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This book examines the case of nominal income targeting as a monetary policy rule. In recent years the most well-known nominal income targeting rule has been NGDP (level) Targeting, associated with a group of economists referred to as market monetarists (Scott Sumner, David Beckworth, and Lars Christensen among others).

Nominal income targeting, though not new in monetary theory, was relegated in economic theory following the Keynesian revolution, up until the financial crisis of 2008, when it began to receive renewed attention. This book fills a gap in the literature available to researchers, academics, and policy makers on the benefits of nominal income targeting against alternative monetary rules.

It starts with the theoretical foundations of monetary equilibrium. With this foundation laid, it then deals with nominal income targeting as a monetary policy rule. What are the differences between NGDP Targeting and Hayek’s rule? How do these rules stand up against other monetary rules like inflation targeting, the Taylor rule, or Friedman’s k-percent?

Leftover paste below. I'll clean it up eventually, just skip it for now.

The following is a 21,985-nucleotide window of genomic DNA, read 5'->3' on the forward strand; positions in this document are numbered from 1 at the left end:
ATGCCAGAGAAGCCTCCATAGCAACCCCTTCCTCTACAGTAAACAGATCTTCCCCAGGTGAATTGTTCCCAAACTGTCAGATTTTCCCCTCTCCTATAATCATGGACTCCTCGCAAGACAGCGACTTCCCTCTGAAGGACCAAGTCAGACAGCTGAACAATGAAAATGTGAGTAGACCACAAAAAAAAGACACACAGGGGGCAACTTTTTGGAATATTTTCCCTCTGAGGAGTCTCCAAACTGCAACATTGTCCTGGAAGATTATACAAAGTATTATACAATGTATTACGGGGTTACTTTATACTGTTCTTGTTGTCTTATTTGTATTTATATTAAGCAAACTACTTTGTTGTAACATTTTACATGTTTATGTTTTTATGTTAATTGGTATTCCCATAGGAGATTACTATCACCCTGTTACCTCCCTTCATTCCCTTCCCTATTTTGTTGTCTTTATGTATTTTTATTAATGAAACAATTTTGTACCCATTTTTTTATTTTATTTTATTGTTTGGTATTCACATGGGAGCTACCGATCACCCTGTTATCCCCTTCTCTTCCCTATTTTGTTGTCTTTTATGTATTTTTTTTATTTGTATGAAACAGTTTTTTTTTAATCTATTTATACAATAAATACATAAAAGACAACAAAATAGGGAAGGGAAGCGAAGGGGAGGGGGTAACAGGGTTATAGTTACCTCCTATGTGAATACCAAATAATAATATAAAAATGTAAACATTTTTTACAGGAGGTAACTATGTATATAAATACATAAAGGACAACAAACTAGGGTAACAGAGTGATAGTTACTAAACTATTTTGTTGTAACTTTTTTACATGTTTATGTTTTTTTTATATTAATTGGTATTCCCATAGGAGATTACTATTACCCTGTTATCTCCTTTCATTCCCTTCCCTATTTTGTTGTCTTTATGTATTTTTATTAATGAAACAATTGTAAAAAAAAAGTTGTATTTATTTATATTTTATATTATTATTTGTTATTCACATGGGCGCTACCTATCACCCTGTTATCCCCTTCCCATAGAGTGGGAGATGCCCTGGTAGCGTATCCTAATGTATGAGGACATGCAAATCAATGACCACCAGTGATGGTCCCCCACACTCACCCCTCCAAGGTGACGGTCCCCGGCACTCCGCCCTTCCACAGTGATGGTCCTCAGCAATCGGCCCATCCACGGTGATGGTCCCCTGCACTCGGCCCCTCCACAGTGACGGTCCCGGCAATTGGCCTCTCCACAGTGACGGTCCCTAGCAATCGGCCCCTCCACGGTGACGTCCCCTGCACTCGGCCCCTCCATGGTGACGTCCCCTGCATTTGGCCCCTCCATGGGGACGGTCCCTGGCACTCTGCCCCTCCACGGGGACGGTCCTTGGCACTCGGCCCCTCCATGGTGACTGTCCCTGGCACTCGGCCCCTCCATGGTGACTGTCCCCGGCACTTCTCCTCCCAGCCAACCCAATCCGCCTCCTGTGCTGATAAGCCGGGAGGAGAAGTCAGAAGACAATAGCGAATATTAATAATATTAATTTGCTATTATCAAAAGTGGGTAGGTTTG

Nominal income targeting is a rule, which is better equipped to avoid monetary disequilibrium when there is no inflation. Therefore, a book that explores the theoretical foundation of nominal income targeting, comparing it with other monetary rules, using the 2008 crisis to assess it and laying out monetary policy reforms towards a nominal income targeting rule will be timely and of interest to both academics and policy makers.

TABLE OF CONTENTS

1. Introduction

2. Free Banking and Monetary Equilibrium

3. The Productivity Norm and Nominal Income Targeting

4. Nominal Income Targeting and Monetary Rules

5. Nominal Income Targeting with Monetary Disequlibrium

6. Nominal Income Targeting as Policy Outcome versus Market Outcome

7. NGDP Targeting and the 2008 crisis

8. Policy Reforms Towards Nominal Income Targeting as a Rule

ABOUT THE AUTHOR

Dr Nicolas Cachanosky is an Assistant Professor of Economics at Metropolitan State University of Denver, Department of Economics.

Available in Routledge and Amazon.